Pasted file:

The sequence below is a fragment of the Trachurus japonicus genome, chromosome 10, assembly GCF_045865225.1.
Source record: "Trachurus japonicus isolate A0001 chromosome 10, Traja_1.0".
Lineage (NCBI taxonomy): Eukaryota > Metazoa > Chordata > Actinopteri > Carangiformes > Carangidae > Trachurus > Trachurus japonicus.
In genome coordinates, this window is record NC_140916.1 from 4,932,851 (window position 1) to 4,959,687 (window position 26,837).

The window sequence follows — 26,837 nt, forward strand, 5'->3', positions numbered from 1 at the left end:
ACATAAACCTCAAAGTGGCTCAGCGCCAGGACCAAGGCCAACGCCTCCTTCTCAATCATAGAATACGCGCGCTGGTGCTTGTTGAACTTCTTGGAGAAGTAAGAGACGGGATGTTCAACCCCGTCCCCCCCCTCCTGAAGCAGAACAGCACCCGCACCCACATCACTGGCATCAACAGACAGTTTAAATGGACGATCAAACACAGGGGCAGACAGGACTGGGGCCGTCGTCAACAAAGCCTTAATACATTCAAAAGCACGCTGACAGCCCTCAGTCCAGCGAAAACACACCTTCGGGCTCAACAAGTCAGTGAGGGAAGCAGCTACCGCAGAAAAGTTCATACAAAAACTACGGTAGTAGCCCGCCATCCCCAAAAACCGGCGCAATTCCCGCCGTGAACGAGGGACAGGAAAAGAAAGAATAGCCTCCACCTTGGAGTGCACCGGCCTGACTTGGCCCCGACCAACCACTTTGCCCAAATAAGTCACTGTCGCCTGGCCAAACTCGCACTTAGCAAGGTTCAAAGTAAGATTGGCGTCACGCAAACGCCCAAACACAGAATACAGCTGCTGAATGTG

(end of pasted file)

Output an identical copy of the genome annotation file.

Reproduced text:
The sequence below is a fragment of the Trachurus japonicus genome, chromosome 10, assembly GCF_045865225.1.
Source record: "Trachurus japonicus isolate A0001 chromosome 10, Traja_1.0".
Lineage (NCBI taxonomy): Eukaryota > Metazoa > Chordata > Actinopteri > Carangiformes > Carangidae > Trachurus > Trachurus japonicus.
In genome coordinates, this window is record NC_140916.1 from 4,932,851 (window position 1) to 4,959,687 (window position 26,837).

The window sequence follows — 26,837 nt, forward strand, 5'->3', positions numbered from 1 at the left end:
ACATAAACCTCAAAGTGGCTCAGCGCCAGGACCAAGGCCAACGCCTCCTTCTCAATCATAGAATACGCGCGCTGGTGCTTGTTGAACTTCTTGGAGAAGTAAGAGACGGGATGTTCAACCCCGTCCCCCCCCTCCTGAAGCAGAACAGCACCCGCACCCACATCACTGGCATCAACAGACAGTTTAAATGGACGATCAAACACAGGGGCAGACAGGACTGGGGCCGTCGTCAACAAAGCCTTAATACATTCAAAAGCACGCTGACAGCCCTCAGTCCAGCGAAAACACACCTTCGGGCTCAACAAGTCAGTGAGGGAAGCAGCTACCGCAGAAAAGTTCATACAAAAACTACGGTAGTAGCCCGCCATCCCCAAAAACCGGCGCAATTCCCGCCGTGAACGAGGGACAGGAAAAGAAAGAATAGCCTCCACCTTGGAGTGCACCGGCCTGACTTGGCCCCGACCAACCACTTTGCCCAAATAAGTCACTGTCGCCTGGCCAAACTCGCACTTAGCAAGGTTCAAAGTAAGATTGGCGTCACGCAAACGCCCAAACACAGAATACAGCTGCTGAATGTG